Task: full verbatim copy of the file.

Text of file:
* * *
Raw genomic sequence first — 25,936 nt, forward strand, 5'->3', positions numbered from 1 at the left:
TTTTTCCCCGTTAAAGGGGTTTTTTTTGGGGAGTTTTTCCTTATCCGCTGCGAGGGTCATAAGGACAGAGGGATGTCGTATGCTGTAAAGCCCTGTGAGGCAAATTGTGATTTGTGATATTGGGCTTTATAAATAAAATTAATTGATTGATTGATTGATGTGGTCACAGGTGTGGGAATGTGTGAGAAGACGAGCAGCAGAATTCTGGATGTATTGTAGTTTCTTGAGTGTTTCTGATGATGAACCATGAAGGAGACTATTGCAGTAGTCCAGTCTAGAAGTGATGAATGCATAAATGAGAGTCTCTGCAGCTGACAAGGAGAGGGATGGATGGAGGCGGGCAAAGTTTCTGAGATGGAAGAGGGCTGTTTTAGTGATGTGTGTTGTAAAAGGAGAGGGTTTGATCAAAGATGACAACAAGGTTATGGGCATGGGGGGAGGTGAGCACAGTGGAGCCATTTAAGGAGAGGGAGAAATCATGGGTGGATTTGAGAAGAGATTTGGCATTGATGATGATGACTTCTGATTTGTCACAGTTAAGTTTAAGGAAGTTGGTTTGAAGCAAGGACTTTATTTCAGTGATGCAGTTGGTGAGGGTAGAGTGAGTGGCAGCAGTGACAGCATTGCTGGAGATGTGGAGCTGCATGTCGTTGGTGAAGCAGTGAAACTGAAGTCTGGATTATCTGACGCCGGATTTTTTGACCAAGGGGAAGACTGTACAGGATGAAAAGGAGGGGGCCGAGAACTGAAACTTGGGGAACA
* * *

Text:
Raw genomic sequence first — 25,936 nt, forward strand, 5'->3', positions numbered from 1 at the left:
TTTTTCCCCGTTAAAGGGGTTTTTTTTGGGGAGTTTTTCCTTATCCGCTGCGAGGGTCATAAGGACAGAGGGATGTCGTATGCTGTAAAGCCCTGTGAGGCAAATTGTGATTTGTGATATTGGGCTTTATAAATAAAATTAATTGATTGATTGATTGATGTGGTCACAGGTGTGGGAATGTGTGAGAAGACGAGCAGCAGAATTCTGGATGTATTGTAGTTTCTTGAGTGTTTCTGATGATGAACCATGAAGGAGACTATTGCAGTAGTCCAGTCTAGAAGTGATGAATGCATAAATGAGAGTCTCTGCAGCTGACAAGGAGAGGGATGGATGGAGGCGGGCAAAGTTTCTGAGATGGAAGAGGGCTGTTTTAGTGATGTGTGTTGTAAAAGGAGAGGGTTTGATCAAAGATGACAACAAGGTTATGGGCATGGGGGGAGGTGAGCACAGTGGAGCCATTTAAGGAGAGGGAGAAATCATGGGTGGATTTGAGAAGAGATTTGGCATTGATGATGATGACTTCTGATTTGTCACAGTTAAGTTTAAGGAAGTTGGTTTGAAGCAAGGACTTTATTTCAGTGATGCAGTTGGTGAGGGTAGAGTGAGTGGCAGCAGTGACAGCATTGCTGGAGATGTGGAGCTGCATGTCGTTGGTGAAGCAGTGAAACTGAAGTCTGGATTATCTGACGCCGGATTTTTTGACCAAGGGGAAGACTGTACAGGATGAAAAGGAGGGGGCCGAGAACTGAAACTTGGGGAACA